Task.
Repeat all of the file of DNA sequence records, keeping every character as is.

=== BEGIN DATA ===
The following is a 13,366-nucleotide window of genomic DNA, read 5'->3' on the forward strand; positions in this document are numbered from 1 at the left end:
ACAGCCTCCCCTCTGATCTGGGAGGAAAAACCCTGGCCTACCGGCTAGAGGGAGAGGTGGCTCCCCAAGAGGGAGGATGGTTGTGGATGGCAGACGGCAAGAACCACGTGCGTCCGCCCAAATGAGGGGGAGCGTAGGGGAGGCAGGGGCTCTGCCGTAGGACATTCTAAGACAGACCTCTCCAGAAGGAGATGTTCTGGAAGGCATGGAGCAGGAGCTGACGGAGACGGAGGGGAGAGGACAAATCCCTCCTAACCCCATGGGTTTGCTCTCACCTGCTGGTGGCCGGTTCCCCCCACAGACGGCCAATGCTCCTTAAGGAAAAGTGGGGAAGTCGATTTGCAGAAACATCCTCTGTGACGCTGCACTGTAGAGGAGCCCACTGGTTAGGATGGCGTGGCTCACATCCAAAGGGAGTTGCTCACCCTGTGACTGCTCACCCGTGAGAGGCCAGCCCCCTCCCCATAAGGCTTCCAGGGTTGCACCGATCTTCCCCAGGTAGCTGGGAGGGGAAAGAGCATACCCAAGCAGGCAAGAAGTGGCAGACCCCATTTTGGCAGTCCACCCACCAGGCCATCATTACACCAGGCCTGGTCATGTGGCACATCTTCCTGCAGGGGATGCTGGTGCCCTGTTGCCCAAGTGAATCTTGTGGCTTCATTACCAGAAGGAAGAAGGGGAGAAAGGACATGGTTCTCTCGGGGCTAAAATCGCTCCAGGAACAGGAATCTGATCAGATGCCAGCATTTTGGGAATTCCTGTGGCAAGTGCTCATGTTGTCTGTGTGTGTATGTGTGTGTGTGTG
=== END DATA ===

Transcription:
The following is a 13,366-nucleotide window of genomic DNA, read 5'->3' on the forward strand; positions in this document are numbered from 1 at the left end:
ACAGCCTCCCCTCTGATCTGGGAGGAAAAACCCTGGCCTACCGGCTAGAGGGAGAGGTGGCTCCCCAAGAGGGAGGATGGTTGTGGATGGCAGACGGCAAGAACCACGTGCGTCCGCCCAAATGAGGGGGAGCGTAGGGGAGGCAGGGGCTCTGCCGTAGGACATTCTAAGACAGACCTCTCCAGAAGGAGATGTTCTGGAAGGCATGGAGCAGGAGCTGACGGAGACGGAGGGGAGAGGACAAATCCCTCCTAACCCCATGGGTTTGCTCTCACCTGCTGGTGGCCGGTTCCCCCCACAGACGGCCAATGCTCCTTAAGGAAAAGTGGGGAAGTCGATTTGCAGAAACATCCTCTGTGACGCTGCACTGTAGAGGAGCCCACTGGTTAGGATGGCGTGGCTCACATCCAAAGGGAGTTGCTCACCCTGTGACTGCTCACCCGTGAGAGGCCAGCCCCCTCCCCATAAGGCTTCCAGGGTTGCACCGATCTTCCCCAGGTAGCTGGGAGGGGAAAGAGCATACCCAAGCAGGCAAGAAGTGGCAGACCCCATTTTGGCAGTCCACCCACCAGGCCATCATTACACCAGGCCTGGTCATGTGGCACATCTTCCTGCAGGGGATGCTGGTGCCCTGTTGCCCAAGTGAATCTTGTGGCTTCATTACCAGAAGGAAGAAGGGGAGAAAGGACATGGTTCTCTCGGGGCTAAAATCGCTCCAGGAACAGGAATCTGATCAGATGCCAGCATTTTGGGAATTCCTGTGGCAAGTGCTCATGTTGTCTGTGTGTGTATGTGTGTGTGTGTG